DJ Kennington and his MacDonald Motorsports team felt that restrictor-plate racing owed them one after their strong run at Talladega was spoiled by a flat tire, and they had this race circled on their calendar. Unfortunately, another strong run wasn’t in the cards for the No. 81. After a solid qualifying effort, Kennington and team failed to back up their strong Talladega performance, finishing a distant 29th and never really challenging for a front-running position. Friday night marked an unfortunate underachievement for an underfunded team that will likely have few other chances this season to contend for a top-tier finish.
Mike Wallace has a well-earned reputation for success at restrictor-plate racing, and was in position to deliver a top 10 for his Germain Racing team when his nephew Steve Wallace pushed up the track in turn 4, putting the GEICO Toyota into the wall and relegating Mike to 22nd at the finish.
Livid after the wreck, Wallace gave viewers one of the season’s most memorable interviews, forcing a smile while veins throbbed in his neck as he described how good his car ran and how unnecessary the wreck between him and Steve was. It’s a shame that the camera crews couldn’t have caught up with Mike in time for his words with Steve… it would have made last week’s squabble between Kyle Busch and Juan Pablo Montoya look pansy by comparison.
Owner Rick Hendrick had perhaps the best restrictor plate driver in NASCAR driving his car last night, running third with two laps to go. But, when asked what he thought Junior’s chances were, all he could say was he wished he had another engine in his car to compete with what he claimed was a 15-horsepower disadvantage. Later on, Bowyer shrugged off his inability to score the win, because even a monkey could win a race in the No. 20 car.
That’s the pulse of the current Nationwide Series field – with one obvious exception – who have become almost cynical about the dominance of the JGR Toyotas. It’s a dominance that owes itself largely to the horsepower advantages that the No. 18 and No. 20 are enjoying on the racetrack.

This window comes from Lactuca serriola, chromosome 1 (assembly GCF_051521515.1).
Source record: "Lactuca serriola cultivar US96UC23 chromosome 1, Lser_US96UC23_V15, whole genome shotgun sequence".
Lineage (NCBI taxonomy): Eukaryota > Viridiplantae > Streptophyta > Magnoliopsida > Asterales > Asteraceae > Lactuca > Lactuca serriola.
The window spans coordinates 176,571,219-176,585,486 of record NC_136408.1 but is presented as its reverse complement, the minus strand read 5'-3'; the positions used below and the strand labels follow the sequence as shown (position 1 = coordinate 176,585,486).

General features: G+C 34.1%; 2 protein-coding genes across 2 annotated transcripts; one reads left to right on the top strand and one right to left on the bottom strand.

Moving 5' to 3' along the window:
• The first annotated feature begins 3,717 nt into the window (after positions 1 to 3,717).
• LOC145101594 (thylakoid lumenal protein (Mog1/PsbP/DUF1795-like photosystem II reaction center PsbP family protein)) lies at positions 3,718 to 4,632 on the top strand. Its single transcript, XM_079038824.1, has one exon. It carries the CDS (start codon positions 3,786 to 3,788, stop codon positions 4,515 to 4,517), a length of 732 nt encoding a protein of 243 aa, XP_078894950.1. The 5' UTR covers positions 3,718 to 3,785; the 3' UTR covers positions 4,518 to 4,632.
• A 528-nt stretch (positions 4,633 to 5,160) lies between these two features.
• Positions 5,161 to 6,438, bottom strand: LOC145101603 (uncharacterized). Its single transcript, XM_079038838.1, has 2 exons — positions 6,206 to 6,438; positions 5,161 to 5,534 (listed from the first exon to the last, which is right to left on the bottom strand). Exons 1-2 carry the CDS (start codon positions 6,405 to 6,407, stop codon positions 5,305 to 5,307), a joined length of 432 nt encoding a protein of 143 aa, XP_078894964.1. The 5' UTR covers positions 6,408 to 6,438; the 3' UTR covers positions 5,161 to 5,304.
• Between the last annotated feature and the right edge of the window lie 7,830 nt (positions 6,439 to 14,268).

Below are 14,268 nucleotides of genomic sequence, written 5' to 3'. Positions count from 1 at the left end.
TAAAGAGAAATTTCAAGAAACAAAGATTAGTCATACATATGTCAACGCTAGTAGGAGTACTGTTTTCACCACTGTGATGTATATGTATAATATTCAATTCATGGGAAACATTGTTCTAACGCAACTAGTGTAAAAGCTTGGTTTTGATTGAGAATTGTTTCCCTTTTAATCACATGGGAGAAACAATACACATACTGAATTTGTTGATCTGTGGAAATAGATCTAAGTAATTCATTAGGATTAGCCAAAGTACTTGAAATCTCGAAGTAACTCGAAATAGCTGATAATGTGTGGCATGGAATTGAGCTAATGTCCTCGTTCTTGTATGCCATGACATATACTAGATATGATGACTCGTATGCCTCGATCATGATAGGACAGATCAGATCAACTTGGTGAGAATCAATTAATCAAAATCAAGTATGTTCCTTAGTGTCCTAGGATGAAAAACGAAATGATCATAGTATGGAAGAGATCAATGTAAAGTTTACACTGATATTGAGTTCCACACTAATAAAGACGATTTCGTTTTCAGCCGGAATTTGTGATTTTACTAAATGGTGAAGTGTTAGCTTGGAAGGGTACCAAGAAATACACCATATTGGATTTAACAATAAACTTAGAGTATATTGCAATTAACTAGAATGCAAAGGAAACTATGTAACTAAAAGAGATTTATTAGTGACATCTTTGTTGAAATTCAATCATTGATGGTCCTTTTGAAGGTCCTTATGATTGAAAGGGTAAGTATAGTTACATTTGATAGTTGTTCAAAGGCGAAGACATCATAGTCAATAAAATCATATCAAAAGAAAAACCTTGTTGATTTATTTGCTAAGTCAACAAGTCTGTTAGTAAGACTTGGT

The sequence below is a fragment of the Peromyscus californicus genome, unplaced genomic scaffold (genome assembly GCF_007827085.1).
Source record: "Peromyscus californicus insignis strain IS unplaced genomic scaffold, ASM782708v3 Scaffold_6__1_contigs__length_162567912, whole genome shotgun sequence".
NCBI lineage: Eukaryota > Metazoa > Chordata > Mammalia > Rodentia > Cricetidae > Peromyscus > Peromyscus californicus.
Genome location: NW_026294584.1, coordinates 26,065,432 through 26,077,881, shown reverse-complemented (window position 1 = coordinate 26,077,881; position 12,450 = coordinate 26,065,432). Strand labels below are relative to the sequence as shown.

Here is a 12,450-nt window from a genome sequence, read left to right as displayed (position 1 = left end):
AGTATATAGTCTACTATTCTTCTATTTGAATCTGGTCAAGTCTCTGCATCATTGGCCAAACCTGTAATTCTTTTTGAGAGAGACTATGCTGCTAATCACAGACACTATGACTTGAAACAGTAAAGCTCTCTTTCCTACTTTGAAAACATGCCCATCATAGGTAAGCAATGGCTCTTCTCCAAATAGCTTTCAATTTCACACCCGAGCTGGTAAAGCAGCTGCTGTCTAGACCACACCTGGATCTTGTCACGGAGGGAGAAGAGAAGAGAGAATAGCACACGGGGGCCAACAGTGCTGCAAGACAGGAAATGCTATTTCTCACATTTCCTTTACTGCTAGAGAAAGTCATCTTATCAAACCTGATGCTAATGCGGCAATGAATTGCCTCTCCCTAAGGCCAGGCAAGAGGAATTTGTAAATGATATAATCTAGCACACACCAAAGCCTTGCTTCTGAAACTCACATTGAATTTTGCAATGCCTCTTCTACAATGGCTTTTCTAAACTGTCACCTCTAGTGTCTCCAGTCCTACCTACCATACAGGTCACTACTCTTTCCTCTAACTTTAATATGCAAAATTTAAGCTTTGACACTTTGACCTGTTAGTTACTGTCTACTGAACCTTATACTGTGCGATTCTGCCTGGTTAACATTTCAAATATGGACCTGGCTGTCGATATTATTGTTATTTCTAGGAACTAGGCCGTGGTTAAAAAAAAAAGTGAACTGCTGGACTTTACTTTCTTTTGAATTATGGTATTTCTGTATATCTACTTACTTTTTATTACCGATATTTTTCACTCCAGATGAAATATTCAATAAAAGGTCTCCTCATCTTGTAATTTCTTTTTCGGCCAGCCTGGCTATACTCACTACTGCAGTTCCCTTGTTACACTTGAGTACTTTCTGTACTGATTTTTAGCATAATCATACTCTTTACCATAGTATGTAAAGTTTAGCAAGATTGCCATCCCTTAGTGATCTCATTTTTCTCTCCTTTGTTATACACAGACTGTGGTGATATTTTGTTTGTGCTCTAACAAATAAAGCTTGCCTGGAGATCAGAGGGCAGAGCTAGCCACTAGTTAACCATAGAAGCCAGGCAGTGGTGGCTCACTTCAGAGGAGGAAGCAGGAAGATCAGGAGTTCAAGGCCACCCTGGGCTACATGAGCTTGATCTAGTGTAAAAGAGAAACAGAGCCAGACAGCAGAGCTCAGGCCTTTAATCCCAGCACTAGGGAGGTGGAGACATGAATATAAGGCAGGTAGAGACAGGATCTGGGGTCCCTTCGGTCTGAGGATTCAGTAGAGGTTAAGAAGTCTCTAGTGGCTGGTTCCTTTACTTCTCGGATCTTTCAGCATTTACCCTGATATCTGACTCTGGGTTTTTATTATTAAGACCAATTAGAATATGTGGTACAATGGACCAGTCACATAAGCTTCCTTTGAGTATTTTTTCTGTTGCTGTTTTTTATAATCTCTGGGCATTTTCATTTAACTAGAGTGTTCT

Now, there are plenty out there that will scream bloody murder that JGR isn’t winning races solely because of horsepower, and that equating their dominance to Toyota’s engines is just making excuses for the rest of the field. In some ways, they may even have a point.
But in a season where the Nationwide Series is attempting to redefine itself and has made progress in both reducing Cupwhacking and establishing a unique identity for its field, NASCAR has got to do something to stop one team – and a Cup team at that – from running roughshod over the field with Cup drivers in insurmountable cars with all the money and trophies. Kyle Busch, Hamlin and Tony Stewart should not be the face of NASCAR’s minor leagues.
Underdog Performer of the Race
After start and parking for much of the season, Morgan Shepherd shocked the NASCAR community not only by running the distance at Talladega, but by finishing in the top 15 doing it. Since then, Shepherd and his No. 89 team have gone from field-filler to a legitimate race team, scoring another top 20 at Darlington and posting some solid qualifying runs as well.
For Friday night’s race, Shepherd placed his No. 89 Dodge an impressive 14th position on the grid, and while he finished two laps down in 31st, Shepherd ran the distance again on a hot summer night. Earlier in the season, I cited the No. 89 team as an example of rampant field-filling in the Nationwide Series, but performances like those on Friday night have gotten this team off that ugly list. Well done, Morgan Shepherd.
“It feels good to do this in my final ride in the No. 20 car. I’ve got to thank Kyle [Busch] for sticking with me there at the end. The only way we don’t win this is if Kyle goes for the win. I knew Kyle could go for the win and maybe not succeed, but I knew, as long as he stuck on my bumper, we’d have a 1-2 finish.” – Denny Hamlin on his win at Daytona, the ninth of the season for Joe Gibbs Racing’s No. 20 team
“A monkey could win in that car.” – Clint Bowyer on the current hot streak of the No. 20 team
“I thought Tony was in the No. 20 all night. I didn’t know Denny was in it – so congratulations, Denny.” – Dale Earnhardt Jr. after finishing third to Hamlin and Kyle Busch
Up Next: The NASCAR Nationwide Series will tackle Chicagoland Speedway under the lights for the first time this Friday night, July 11. Coverage of the Dollar General 300 begins at 7:30 p.m. on ESPN and 8:00 p.m. on MRN.
About the author
Richmond, Virginia native. Wake Forest University class of 2008. Affiliated with Frontstretch since 2008, as of today the site's first dirt racing commentator. Emphasis on commentary. Big race fan, bigger First Amendment advocate.